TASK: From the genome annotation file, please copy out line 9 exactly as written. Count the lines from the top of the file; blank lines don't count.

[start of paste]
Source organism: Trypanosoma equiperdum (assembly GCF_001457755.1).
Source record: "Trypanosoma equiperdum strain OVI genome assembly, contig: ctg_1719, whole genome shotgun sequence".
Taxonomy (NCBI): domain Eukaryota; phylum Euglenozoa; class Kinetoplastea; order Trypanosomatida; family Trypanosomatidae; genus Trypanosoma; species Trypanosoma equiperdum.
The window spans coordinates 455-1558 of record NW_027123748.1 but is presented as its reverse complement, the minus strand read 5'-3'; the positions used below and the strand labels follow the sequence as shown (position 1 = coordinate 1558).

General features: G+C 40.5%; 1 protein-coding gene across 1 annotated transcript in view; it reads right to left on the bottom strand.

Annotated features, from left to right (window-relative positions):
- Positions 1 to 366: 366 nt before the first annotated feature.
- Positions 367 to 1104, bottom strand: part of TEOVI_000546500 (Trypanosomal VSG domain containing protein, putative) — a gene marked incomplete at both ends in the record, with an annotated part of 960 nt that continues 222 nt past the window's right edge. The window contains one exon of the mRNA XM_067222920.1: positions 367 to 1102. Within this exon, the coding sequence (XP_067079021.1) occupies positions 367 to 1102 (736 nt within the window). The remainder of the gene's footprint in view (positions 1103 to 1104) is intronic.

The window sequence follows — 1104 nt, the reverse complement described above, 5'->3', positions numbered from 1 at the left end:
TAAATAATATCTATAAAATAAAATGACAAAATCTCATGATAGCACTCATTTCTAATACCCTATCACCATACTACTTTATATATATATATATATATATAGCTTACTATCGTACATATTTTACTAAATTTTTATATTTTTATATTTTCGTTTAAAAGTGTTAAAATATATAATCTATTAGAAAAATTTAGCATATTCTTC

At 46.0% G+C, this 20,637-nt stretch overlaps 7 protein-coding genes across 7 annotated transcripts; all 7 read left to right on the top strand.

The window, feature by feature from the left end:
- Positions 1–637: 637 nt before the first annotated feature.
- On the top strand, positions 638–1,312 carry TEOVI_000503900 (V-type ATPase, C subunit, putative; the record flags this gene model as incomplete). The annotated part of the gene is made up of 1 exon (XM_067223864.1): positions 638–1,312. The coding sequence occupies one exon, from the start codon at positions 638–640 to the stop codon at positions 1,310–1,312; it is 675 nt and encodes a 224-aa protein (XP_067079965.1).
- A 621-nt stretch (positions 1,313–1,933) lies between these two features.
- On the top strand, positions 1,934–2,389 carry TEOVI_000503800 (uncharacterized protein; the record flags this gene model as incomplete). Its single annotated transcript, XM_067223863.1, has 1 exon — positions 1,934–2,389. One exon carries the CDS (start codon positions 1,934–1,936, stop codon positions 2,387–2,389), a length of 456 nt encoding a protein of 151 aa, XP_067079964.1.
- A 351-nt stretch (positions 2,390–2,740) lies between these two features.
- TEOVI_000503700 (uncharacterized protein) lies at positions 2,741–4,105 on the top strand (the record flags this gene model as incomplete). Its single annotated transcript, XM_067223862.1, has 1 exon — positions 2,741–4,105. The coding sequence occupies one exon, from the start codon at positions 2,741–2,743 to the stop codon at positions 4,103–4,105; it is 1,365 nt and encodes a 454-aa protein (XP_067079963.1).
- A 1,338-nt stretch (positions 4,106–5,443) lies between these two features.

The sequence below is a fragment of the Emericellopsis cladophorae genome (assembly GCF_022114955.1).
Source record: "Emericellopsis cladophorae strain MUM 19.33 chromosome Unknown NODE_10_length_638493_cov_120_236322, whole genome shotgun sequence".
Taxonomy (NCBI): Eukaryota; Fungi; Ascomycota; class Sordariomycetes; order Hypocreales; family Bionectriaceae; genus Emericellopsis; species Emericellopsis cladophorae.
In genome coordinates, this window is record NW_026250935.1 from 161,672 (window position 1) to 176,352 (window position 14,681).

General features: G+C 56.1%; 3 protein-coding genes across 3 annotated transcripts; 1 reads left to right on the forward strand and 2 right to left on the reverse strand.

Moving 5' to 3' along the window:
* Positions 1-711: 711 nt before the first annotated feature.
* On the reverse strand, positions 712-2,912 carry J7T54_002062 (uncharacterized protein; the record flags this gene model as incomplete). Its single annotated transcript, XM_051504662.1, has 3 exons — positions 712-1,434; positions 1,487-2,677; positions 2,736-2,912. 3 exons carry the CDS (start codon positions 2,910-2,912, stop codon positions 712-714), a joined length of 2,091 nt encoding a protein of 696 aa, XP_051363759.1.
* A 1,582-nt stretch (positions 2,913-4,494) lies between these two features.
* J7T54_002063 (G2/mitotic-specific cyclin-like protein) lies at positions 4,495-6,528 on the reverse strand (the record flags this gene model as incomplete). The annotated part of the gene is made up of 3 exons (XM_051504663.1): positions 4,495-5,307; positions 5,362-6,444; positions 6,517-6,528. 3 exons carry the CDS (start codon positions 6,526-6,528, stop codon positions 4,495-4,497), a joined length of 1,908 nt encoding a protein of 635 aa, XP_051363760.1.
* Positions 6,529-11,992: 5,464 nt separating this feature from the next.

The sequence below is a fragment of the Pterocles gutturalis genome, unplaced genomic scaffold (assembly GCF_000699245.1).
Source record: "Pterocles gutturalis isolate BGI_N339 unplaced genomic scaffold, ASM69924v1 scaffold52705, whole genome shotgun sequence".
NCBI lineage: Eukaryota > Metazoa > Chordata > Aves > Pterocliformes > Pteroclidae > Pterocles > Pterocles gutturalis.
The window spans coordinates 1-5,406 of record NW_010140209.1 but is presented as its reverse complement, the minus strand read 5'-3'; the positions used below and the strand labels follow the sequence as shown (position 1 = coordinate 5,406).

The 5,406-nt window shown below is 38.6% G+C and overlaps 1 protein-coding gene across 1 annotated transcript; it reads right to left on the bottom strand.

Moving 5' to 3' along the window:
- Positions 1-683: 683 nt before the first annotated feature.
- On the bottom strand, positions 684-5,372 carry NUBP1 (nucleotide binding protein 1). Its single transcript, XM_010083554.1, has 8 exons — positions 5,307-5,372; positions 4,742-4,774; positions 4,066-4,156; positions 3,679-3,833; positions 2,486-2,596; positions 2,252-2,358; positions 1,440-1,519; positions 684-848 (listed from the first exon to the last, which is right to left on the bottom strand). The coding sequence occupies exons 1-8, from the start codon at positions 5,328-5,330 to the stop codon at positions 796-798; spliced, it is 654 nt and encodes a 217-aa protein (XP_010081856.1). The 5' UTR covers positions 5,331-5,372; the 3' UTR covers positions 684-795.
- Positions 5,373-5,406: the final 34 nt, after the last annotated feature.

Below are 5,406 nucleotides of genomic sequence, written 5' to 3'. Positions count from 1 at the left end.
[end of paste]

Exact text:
The window sequence follows — 1104 nt, the reverse complement described above, 5'->3', positions numbered from 1 at the left end: